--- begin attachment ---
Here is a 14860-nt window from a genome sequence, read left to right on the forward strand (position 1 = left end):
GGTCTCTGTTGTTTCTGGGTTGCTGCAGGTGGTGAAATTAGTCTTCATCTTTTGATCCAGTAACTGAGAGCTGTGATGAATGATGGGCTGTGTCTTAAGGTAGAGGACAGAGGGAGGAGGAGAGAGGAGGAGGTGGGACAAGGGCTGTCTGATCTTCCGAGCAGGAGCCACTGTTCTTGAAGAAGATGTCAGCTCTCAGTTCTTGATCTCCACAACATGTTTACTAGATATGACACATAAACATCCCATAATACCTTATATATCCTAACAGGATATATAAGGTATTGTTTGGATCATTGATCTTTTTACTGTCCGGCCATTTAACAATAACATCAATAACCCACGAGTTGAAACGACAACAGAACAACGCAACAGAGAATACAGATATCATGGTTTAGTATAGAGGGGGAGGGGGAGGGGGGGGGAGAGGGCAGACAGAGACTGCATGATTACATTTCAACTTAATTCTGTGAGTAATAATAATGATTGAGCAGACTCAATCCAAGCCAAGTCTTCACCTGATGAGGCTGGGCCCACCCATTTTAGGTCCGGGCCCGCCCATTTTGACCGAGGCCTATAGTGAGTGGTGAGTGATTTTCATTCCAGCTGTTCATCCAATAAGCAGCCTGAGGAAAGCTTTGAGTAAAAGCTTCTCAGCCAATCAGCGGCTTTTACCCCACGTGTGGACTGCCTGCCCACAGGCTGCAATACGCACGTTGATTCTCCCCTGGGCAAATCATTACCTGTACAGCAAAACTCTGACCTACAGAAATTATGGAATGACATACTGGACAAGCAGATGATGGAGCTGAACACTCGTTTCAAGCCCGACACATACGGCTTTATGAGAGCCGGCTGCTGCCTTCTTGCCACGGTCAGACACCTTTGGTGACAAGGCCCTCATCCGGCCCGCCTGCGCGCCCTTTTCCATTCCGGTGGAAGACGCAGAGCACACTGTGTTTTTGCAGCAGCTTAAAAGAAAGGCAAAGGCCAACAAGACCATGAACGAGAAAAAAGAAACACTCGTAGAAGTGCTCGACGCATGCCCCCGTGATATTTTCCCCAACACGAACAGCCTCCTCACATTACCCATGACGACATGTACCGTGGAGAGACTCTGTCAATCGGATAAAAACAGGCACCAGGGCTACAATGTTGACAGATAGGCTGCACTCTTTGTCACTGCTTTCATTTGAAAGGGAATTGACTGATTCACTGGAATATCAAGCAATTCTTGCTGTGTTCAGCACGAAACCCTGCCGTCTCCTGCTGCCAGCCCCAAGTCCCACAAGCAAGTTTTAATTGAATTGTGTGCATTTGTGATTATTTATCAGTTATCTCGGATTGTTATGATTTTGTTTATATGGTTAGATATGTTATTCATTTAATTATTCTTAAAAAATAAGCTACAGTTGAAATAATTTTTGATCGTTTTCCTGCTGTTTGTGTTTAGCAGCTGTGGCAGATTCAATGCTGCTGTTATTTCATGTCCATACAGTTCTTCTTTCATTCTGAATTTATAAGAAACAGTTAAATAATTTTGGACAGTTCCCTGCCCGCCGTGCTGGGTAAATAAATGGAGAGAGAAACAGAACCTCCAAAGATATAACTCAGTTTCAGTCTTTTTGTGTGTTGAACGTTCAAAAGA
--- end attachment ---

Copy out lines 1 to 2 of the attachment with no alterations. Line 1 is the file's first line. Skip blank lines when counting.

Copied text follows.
Here is a 14860-nt window from a genome sequence, read left to right on the forward strand (position 1 = left end):
GGTCTCTGTTGTTTCTGGGTTGCTGCAGGTGGTGAAATTAGTCTTCATCTTTTGATCCAGTAACTGAGAGCTGTGATGAATGATGGGCTGTGTCTTAAGGTAGAGGACAGAGGGAGGAGGAGAGAGGAGGAGGTGGGACAAGGGCTGTCTGATCTTCCGAGCAGGAGCCACTGTTCTTGAAGAAGATGTCAGCTCTCAGTTCTTGATCTCCACAACATGTTTACTAGATATGACACATAAACATCCCATAATACCTTATATATCCTAACAGGATATATAAGGTATTGTTTGGATCATTGATCTTTTTACTGTCCGGCCATTTAACAATAACATCAATAACCCACGAGTTGAAACGACAACAGAACAACGCAACAGAGAATACAGATATCATGGTTTAGTATAGAGGGGGAGGGGGAGGGGGGGGGAGAGGGCAGACAGAGACTGCATGATTACATTTCAACTTAATTCTGTGAGTAATAATAATGATTGAGCAGACTCAATCCAAGCCAAGTCTTCACCTGATGAGGCTGGGCCCACCCATTTTAGGTCCGGGCCCGCCCATTTTGACCGAGGCCTATAGTGAGTGGTGAGTGATTTTCATTCCAGCTGTTCATCCAATAAGCAGCCTGAGGAAAGCTTTGAGTAAAAGCTTCTCAGCCAATCAGCGGCTTTTACCCCACGTGTGGACTGCCTGCCCACAGGCTGCAATACGCACGTTGATTCTCCCCTGGGCAAATCATTACCTGTACAGCAAAACTCTGACCTACAGAAATTATGGAATGACATACTGGACAAGCAGATGATGGAGCTGAACACTCGTTTCAAGCCCGACACATACGGCTTTATGAGAGCCGGCTGCTGCCTTCTTGCCACGGTCAGACACCTTTGGTGACAAGGCCCTCATCCGGCCCGCCTGCGCGCCCTTTTCCATTCCGGTGGAAGACGCAGAGCACACTGTGTTTTTGCAGCAGCTTAAAAGAAAGGCAAAGGCCAACAAGACCATGAACGAGAAAAAAGAAACACTCGTAGAAGTGCTCGACGCATGCCCCCGTGATATTTTCCCCAACACGAACAGCCTCCTCACATTACCCATGACGACATGTACCGTGGAGAGACTCTGTCAATCGGATAAAAACAGGCACCAGGGCTACAATGTTGACAGATAGGCTGCACTCTTTGTCACTGCTTTCATTTGAAAGGGAATTGACTGATTCACTGGAATATCAAGCAATTCTTGCTGTGTTCAGCACGAAACCCTGCCGTCTCCTGCTGCCAGCCCCAAGTCCCACAAGCAAGTTTTAATTGAATTGTGTGCATTTGTGATTATTTATCAGTTATCTCGGATTGTTATGATTTTGTTTATATGGTTAGATATGTTATTCATTTAATTATTCTTAAAAAATAAGCTACAGTTGAAATAATTTTTGATCGTTTTCCTGCTGTTTGTGTTTAGCAGCTGTGGCAGATTCAATGCTGCTGTTATTTCATGTCCATACAGTTCTTCTTTCATTCTGAATTTATAAGAAACAGTTAAATAATTTTGGACAGTTCCCTGCCCGCCGTGCTGGGTAAATAAATGGAGAGAGAAACAGAACCTCCAAAGATATAACTCAGTTTCAGTCTTTTTGTGTGTTGAACGTTCAAAAGA